Everyone loves summer vacation! By the time May rolls around, teachers and parents alike find themselves counting down the days until the end of the school year. A few months later, they are equally eager for the next school year to begin. To some, however, there’s no such thing as a completely carefree summer because school gardens are often in full swing during the warmer months. There are several good options for keeping the garden growing. Whatever maintenance plan a school site has, sharing the summer harvest with families is a must.
Some schools create a calendar and invite families to sign up on a rotating basis. On their assigned day, each family takes over watering and harvest duty. This method works well for contracted teachers who don’t get paid to care for the garden in the summer months. It also provides a relatively simple way to promote parental involvement. However, not all sites are accessible during the summer months due to district or school safety (e.g., locked gates).
Another option for summer care is to minimize the need for summer maintenance altogether. Some educators choose to adopt a planting schedule that reduces the warm-season harvest. Anyone who has grown zucchini knows what it’s like to have an abundance of squash in late July or early August. To reduce food waste and the harvest load, some savvy planters sow slow-ripening watermelons or late-developing winter squash. They fill some extra space with ornamental annual flowers or summer cover crops and may leave other beds or rows fallow.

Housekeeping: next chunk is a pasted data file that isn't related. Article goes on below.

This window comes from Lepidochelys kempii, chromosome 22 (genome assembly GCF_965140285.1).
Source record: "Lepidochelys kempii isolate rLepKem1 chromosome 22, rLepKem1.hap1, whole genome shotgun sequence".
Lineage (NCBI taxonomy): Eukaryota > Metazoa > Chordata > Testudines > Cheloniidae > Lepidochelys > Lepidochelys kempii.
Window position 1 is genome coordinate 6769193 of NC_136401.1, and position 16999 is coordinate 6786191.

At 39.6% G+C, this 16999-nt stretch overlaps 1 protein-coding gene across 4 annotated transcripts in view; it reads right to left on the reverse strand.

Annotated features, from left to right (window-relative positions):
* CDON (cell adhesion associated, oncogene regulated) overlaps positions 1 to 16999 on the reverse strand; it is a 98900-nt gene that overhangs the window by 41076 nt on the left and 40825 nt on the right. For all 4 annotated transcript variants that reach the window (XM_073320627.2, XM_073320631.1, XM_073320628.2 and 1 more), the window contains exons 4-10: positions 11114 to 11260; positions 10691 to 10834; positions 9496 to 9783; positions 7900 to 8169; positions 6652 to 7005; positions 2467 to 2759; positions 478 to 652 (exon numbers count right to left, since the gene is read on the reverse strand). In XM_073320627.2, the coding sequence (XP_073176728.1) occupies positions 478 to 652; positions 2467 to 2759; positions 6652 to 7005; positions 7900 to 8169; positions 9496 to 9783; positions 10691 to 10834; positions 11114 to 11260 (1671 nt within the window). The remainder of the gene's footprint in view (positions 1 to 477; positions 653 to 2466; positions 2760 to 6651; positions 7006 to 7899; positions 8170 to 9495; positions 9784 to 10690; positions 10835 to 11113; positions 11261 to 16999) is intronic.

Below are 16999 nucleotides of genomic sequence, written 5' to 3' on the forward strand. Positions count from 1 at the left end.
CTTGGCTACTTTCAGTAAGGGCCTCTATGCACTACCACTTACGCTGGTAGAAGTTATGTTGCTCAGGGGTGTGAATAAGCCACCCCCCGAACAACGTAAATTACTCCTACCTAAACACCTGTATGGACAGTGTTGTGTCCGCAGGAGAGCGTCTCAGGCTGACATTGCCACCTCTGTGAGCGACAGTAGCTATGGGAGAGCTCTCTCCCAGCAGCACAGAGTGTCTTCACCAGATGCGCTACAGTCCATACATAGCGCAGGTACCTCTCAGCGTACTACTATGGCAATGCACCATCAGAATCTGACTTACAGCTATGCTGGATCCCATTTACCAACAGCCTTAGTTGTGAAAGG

My preferred method for summer school garden management is to share the summer harvest during open garden days. Sites that are fortunate enough to be able to compensate a caretaker over the summer find it easy to recruit a summer crew. Many families prefer to have guidance in the garden; they’re willing to do the work, but they want to learn how to do it effectively. That’s why one to two mornings each month (about four times total), the garden I manage is open for a few hours at a time. Some parents drop off kids for a few hours, while other families work as a unit to help pull weeds, plant seeds, water trees, and harvest produce.
Last week, each helper took home a pint of blackberries, a pound of purple potatoes, several varieties of peppers, and a few tomatoes. They also got some exercise, sunshine, and socialization. Because open garden days at my site overlap with the hours that the library is open, families are very motivated to bring the kids out for something active and educational to do. In turn, we get to share the harvest with them.
Every site has different summer needs that prompt garden educators to plan accordingly. Not ever educator will have the same approach every year. Some years the school garden slows down in the summer, other times it ramps up. Either way, sharing the harvest is an important goal. For more ideas about maintaining a school garden in the summer, see this cooperative extension resource.